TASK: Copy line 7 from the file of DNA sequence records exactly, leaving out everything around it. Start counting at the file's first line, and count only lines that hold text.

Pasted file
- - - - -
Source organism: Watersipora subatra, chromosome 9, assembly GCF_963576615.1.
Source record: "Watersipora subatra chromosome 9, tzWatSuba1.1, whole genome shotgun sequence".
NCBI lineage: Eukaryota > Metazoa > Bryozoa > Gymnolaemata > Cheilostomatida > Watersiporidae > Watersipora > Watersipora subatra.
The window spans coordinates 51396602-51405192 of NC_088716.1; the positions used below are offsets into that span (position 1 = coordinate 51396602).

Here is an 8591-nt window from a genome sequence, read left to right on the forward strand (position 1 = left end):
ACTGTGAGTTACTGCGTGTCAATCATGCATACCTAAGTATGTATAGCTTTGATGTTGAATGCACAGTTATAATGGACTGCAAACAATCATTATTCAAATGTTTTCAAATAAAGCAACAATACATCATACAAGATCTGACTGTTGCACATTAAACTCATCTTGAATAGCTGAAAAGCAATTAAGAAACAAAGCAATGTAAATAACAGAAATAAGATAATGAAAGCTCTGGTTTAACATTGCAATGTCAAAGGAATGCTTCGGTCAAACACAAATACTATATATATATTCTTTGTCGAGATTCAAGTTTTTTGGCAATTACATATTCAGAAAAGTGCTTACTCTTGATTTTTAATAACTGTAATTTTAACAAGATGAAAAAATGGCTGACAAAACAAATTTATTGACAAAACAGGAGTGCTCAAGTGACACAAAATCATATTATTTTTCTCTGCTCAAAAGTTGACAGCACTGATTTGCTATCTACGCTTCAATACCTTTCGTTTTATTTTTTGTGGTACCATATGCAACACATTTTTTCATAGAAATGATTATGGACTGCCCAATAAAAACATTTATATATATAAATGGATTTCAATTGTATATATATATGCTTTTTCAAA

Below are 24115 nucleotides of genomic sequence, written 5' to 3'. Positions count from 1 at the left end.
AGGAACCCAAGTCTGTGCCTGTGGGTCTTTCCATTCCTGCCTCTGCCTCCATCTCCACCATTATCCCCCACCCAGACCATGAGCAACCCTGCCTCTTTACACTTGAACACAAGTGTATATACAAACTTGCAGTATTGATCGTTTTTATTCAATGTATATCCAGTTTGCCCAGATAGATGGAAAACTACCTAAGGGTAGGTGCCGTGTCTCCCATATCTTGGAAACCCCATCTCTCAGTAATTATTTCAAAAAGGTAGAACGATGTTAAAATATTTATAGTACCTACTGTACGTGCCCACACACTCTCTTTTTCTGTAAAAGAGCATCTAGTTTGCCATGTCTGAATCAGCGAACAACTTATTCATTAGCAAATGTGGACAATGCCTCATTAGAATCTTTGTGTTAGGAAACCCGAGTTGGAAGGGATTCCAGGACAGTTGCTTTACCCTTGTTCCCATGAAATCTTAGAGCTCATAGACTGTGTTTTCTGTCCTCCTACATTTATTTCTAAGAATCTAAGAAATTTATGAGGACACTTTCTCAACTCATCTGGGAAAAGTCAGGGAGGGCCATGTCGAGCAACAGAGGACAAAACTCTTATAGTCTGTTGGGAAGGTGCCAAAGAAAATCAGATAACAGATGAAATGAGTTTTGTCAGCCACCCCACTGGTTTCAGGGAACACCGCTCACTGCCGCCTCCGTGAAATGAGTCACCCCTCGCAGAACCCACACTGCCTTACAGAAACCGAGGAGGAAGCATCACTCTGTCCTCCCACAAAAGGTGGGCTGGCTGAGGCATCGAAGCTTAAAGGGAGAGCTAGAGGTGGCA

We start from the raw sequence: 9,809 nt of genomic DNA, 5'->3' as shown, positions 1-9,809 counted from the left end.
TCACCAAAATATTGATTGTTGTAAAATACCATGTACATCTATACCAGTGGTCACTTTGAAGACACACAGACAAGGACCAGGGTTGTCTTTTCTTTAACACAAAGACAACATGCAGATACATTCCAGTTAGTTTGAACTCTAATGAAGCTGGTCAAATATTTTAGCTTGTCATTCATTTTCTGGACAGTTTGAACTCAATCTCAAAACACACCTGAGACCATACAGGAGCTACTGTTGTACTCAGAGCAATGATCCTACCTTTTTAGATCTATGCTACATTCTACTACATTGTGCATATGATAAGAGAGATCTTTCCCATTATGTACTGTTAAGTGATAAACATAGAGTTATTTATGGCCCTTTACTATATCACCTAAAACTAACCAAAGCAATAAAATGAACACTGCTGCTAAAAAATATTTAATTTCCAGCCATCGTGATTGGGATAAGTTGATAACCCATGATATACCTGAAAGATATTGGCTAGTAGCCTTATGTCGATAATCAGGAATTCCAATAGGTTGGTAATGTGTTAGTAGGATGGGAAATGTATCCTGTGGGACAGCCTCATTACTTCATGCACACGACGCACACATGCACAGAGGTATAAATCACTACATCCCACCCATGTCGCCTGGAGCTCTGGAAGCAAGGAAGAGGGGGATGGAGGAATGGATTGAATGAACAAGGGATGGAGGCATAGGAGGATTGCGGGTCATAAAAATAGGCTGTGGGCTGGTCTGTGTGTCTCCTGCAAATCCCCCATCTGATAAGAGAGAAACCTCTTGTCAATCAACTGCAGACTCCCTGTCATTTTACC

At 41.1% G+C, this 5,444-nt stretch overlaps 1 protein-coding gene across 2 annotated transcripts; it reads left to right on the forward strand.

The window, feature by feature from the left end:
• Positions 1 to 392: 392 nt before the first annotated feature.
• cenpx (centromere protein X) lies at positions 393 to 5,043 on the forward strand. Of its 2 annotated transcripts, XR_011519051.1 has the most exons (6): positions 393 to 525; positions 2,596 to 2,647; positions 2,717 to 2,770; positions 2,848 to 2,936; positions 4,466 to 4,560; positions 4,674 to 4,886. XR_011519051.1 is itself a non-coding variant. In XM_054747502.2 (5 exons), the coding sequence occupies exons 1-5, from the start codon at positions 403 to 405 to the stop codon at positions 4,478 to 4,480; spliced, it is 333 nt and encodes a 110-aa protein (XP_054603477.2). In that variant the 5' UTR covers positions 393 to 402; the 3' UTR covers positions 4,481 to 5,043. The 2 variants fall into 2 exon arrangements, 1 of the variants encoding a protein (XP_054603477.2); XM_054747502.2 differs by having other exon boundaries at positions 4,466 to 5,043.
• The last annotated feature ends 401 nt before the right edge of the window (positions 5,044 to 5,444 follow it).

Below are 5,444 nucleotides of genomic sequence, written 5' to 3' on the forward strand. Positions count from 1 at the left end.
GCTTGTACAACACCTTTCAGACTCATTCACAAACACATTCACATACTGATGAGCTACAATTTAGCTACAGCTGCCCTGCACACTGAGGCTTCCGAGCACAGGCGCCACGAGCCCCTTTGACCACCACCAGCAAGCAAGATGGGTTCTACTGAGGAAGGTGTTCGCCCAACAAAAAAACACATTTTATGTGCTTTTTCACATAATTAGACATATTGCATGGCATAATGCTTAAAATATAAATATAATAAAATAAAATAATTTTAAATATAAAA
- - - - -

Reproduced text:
Below are 24115 nucleotides of genomic sequence, written 5' to 3'. Positions count from 1 at the left end.